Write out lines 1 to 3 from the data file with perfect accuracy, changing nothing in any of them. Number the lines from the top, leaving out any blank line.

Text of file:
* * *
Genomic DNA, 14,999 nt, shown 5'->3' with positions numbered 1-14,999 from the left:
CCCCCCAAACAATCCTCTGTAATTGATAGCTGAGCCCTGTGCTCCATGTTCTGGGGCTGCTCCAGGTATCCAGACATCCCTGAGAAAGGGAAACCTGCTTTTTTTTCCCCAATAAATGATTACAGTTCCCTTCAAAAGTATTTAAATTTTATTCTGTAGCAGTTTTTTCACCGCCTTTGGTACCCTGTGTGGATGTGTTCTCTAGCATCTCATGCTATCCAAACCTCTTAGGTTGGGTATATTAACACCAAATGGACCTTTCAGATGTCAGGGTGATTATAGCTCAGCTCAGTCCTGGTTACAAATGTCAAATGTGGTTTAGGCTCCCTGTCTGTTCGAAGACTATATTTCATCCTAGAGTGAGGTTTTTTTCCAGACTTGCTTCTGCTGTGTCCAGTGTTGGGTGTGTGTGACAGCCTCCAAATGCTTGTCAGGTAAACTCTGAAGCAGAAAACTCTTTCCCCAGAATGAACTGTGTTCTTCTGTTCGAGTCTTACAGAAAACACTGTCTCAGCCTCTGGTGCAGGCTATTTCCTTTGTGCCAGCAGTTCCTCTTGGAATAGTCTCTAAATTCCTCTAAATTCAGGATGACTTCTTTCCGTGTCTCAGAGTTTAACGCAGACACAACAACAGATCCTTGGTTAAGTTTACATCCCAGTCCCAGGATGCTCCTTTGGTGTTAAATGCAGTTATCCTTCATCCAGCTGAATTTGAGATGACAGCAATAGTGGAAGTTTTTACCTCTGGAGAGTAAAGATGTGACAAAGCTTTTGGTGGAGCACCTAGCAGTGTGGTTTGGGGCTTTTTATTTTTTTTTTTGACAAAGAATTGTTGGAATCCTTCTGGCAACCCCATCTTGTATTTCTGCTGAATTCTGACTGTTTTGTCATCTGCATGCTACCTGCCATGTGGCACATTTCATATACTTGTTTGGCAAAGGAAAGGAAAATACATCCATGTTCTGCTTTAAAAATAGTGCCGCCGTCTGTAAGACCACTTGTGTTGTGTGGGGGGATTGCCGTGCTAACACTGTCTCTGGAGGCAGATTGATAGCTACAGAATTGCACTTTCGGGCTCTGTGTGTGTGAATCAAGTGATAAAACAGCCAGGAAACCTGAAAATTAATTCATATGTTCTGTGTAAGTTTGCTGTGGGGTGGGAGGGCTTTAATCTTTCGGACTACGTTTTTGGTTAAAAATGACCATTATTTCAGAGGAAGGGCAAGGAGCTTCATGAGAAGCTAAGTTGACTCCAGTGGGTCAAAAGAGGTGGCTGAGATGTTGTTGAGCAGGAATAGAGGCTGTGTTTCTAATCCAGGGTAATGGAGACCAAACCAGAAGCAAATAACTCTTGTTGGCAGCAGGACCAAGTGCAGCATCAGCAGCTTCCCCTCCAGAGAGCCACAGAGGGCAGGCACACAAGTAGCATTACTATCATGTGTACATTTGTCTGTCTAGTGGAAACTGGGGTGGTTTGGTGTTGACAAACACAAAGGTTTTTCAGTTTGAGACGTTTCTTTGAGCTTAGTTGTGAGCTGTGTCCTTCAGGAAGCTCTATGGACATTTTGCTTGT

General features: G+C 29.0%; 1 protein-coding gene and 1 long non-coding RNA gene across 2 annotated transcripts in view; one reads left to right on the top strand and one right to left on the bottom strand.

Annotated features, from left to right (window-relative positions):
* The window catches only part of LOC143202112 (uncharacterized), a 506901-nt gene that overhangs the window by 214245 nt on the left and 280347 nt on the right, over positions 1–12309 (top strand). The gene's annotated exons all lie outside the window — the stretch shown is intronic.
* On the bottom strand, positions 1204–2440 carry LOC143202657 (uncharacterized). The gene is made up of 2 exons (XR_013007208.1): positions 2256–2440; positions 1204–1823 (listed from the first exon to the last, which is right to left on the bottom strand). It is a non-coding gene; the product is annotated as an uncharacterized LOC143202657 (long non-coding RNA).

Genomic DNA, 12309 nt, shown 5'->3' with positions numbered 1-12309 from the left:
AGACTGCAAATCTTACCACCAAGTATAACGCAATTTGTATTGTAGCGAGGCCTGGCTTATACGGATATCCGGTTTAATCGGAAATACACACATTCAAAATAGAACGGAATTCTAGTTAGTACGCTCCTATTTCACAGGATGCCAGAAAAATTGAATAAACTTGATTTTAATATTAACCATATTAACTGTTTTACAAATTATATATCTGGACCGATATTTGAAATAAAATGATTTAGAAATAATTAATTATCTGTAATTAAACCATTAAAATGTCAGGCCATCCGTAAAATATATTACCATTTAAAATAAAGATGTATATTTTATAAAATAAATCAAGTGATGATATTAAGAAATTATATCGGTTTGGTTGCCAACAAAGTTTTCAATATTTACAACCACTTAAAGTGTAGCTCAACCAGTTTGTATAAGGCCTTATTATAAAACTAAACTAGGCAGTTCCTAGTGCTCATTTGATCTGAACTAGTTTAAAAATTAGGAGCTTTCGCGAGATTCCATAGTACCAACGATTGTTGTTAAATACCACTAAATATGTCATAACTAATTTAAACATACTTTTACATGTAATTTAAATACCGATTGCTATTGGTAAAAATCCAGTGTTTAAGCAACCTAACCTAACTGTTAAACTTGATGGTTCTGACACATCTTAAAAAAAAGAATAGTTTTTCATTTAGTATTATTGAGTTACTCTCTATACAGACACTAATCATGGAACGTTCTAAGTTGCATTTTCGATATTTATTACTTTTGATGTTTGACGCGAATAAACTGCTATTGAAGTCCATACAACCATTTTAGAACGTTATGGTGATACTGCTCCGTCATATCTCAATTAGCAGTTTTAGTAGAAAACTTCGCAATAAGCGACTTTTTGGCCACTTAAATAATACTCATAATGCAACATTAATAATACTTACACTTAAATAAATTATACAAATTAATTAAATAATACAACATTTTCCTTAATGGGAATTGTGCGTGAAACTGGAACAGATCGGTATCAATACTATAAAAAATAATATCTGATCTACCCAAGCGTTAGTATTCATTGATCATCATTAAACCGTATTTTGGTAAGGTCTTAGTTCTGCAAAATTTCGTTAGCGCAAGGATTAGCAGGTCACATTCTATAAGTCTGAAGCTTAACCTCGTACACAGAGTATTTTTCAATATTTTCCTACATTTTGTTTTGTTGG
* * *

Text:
Genomic DNA, 14,999 nt, shown 5'->3' with positions numbered 1-14,999 from the left:
CCCCCCAAACAATCCTCTGTAATTGATAGCTGAGCCCTGTGCTCCATGTTCTGGGGCTGCTCCAGGTATCCAGACATCCCTGAGAAAGGGAAACCTGCTTTTTTTTCCCCAATAAATGATTACAGTTCCCTTCAAAAGTATTTAAATTTTATTCTGTAGCAGTTTTTTCACCGCCTTTGGTACCCTGTGTGGATGTGTTCTCTAGCATCTCATGCTATCCAAACCTCTTAGGTTGGGTATATTAACACCAAATGGACCTTTCAGATGTCAGGGTGATTATAGCTCAGCTCAGTCCTGGTTACAAATGTCAAATGTGGTTTAGGCTCCCTGTCTGTTCGAAGACTATATTTCATCCTAGAGTGAGGTTTTTTTCCAGACTTGCTTCTGCTGTGTCCAGTGTTGGGTGTGTGTGACAGCCTCCAAATGCTTGTCAGGTAAACTCTGAAGCAGAAAACTCTTTCCCCAGAATGAACTGTGTTCTTCTGTTCGAGTCTTACAGAAAACACTGTCTCAGCCTCTGGTGCAGGCTATTTCCTTTGTGCCAGCAGTTCCTCTTGGAATAGTCTCTAAATTCCTCTAAATTCAGGATGACTTCTTTCCGTGTCTCAGAGTTTAACGCAGACACAACAACAGATCCTTGGTTAAGTTTACATCCCAGTCCCAGGATGCTCCTTTGGTGTTAAATGCAGTTATCCTTCATCCAGCTGAATTTGAGATGACAGCAATAGTGGAAGTTTTTACCTCTGGAGAGTAAAGATGTGACAAAGCTTTTGGTGGAGCACCTAGCAGTGTGGTTTGGGGCTTTTTATTTTTTTTTTTGACAAAGAATTGTTGGAATCCTTCTGGCAACCCCATCTTGTATTTCTGCTGAATTCTGACTGTTTTGTCATCTGCATGCTACCTGCCATGTGGCACATTTCATATACTTGTTTGGCAAAGGAAAGGAAAATACATCCATGTTCTGCTTTAAAAATAGTGCCGCCGTCTGTAAGACCACTTGTGTTGTGTGGGGGGATTGCCGTGCTAACACTGTCTCTGGAGGCAGATTGATAGCTACAGAATTGCACTTTCGGGCTCTGTGTGTGTGAATCAAGTGATAAAACAGCCAGGAAACCTGAAAATTAATTCATATGTTCTGTGTAAGTTTGCTGTGGGGTGGGAGGGCTTTAATCTTTCGGACTACGTTTTTGGTTAAAAATGACCATTATTTCAGAGGAAGGGCAAGGAGCTTCATGAGAAGCTAAGTTGACTCCAGTGGGTCAAAAGAGGTGGCTGAGATGTTGTTGAGCAGGAATAGAGGCTGTGTTTCTAATCCAGGGTAATGGAGACCAAACCAGAAGCAAATAACTCTTGTTGGCAGCAGGACCAAGTGCAGCATCAGCAGCTTCCCCTCCAGAGAGCCACAGAGGGCAGGCACACAAGTAGCATTACTATCATGTGTACATTTGTCTGTCTAGTGGAAACTGGGGTGGTTTGGTGTTGACAAACACAAAGGTTTTTCAGTTTGAGACGTTTCTTTGAGCTTAGTTGTGAGCTGTGTCCTTCAGGAAGCTCTATGGACATTTTGCTTGT

General features: G+C 29.0%; 1 protein-coding gene and 1 long non-coding RNA gene across 2 annotated transcripts in view; one reads left to right on the top strand and one right to left on the bottom strand.